It’s 721 days until a new U.S. president is picked, but Election Day might as well be tomorrow for cable news.
Donald Trump’s long-awaited declaration of intent to regain the White House fired the starting pistol for campaign season. This is the period when the fortunes of the 24-hour news networks will be decided.
That puts immense pressure on CNN, which has foundered lately as its new CEO, Chris Licht, tries to pump a pulse back into the Warner Bros. Discovery-owned network. How low CNN has sunk hit home last week on midterms night, when MSNBC bested CNN for the first time ever, and Fox News Channel had more audience than MSNBC and CNN combined.
The last time Trump ran for president, CNN found its identity under Licht’s predecessor, Jeff Zucker, with a stridently skeptical tone, a magnet for outraged Democrats. But now that it is answering to a different parent company, Licht’s marching orders are to stake a more centrist position, which a recent exclusive VIP+ survey discovered is already registering with viewers.
How CNN treats Trump this time around will be crucial to regaining ratings momentum. But the centrist stance raises the question of whether the network will be too busy trying not to alienate anyone on either side of the aisle to even make its mark.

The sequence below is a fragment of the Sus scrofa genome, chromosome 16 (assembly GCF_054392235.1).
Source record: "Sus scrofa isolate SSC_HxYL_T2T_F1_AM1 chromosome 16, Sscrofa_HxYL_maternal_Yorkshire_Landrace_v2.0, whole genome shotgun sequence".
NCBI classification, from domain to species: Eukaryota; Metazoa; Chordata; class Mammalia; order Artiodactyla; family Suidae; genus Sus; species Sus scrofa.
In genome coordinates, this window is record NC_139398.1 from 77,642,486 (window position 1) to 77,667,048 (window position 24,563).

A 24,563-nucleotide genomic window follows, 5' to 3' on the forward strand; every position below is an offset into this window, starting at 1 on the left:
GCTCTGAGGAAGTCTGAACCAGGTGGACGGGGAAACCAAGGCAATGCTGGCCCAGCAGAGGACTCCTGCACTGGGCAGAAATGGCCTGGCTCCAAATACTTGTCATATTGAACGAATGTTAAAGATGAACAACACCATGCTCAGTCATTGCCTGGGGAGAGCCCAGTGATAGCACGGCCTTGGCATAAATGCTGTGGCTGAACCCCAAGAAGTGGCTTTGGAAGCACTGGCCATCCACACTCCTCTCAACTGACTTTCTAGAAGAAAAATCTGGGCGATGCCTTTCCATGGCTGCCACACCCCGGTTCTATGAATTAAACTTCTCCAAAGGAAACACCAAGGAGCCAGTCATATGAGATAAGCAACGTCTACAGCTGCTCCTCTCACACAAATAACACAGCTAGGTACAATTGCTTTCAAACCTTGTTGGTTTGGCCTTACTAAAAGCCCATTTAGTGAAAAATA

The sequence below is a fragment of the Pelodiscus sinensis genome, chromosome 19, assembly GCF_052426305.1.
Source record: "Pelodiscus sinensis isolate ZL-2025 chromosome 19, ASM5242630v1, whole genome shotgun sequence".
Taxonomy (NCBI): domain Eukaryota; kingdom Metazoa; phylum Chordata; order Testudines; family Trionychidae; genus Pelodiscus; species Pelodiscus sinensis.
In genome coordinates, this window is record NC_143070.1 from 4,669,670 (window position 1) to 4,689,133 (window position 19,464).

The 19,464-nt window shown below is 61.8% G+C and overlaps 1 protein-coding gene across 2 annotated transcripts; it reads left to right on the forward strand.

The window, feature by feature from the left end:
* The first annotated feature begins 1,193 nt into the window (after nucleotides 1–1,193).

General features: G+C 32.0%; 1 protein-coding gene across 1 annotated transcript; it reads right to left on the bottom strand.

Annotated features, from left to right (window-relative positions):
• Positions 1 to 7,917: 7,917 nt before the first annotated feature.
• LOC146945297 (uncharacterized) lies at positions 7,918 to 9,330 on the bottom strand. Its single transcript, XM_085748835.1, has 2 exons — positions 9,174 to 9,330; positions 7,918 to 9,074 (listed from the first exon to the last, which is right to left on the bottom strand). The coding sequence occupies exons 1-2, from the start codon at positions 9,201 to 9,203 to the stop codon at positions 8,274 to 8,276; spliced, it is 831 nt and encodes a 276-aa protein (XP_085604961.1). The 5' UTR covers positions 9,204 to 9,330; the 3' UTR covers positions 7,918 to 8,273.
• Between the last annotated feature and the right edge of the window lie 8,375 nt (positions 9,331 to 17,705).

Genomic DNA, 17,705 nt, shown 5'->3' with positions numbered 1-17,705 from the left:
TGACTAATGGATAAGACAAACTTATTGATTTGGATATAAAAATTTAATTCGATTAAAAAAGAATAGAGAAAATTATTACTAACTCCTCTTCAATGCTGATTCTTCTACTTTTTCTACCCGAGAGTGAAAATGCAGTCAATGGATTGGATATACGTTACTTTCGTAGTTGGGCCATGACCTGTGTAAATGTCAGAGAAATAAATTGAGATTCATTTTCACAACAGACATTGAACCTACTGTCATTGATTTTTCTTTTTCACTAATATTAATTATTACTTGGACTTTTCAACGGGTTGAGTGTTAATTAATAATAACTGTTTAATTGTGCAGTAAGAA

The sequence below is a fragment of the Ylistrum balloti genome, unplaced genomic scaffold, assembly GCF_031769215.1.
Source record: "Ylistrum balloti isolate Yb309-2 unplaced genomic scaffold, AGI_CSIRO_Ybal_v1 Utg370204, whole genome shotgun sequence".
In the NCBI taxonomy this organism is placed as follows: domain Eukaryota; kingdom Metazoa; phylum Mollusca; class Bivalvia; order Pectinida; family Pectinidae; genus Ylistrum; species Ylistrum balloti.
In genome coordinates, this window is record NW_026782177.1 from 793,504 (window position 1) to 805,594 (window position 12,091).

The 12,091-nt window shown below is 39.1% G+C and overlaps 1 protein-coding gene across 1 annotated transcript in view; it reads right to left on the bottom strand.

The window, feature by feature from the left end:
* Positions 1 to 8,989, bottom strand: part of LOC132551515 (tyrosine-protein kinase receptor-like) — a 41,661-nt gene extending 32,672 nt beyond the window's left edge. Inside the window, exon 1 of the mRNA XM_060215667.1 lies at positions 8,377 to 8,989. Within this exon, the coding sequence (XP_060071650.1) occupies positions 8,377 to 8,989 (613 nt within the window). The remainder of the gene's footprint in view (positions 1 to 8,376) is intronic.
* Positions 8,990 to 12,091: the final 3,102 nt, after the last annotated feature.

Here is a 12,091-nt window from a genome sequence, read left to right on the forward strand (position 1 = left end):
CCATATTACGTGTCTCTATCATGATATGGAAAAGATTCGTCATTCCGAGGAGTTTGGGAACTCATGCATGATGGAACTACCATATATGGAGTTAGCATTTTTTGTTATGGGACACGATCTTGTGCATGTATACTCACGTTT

Time is of the essence here as well, given the possibility that Trump may not be around as long as he was in the run-up to 2016, with stiff competition in the form of Ron DeSantis on the horizon.
Lucky for Licht, WBD is expressing its patience with CNN, with CEO David Zaslav going so far as to suggest he’s not even sweating the ratings.
Of course, you have to wonder whether, when Zaslav pledged to be unconcerned with audience numbers, he had any idea how low CNN would sink.
Unfortunately for Licht, the on-air changes he’s made have yet to move the needle. Plugging Jake Tapper into the 9 p.m. slot for a trial run didn’t work, nor did replacing Wolf Blitzer with him on midterms night. And moving Don Lemon out of primetime to anchor a new morning show hasn’t helped either time period.
What’s worse is low morale at CNN is likely to drop even more once Licht has to make $100 million in cuts that will mean mass layoffs. The pain may spread to the rest of WBD judging from the dim view Zaslav took at an investor conference this week of the company’s future as the ad market collapses.
The road ahead for CNN won't get easier anytime soon. But if ever there was a time when the network had an opportunity to garner newfound buzz, it’s now.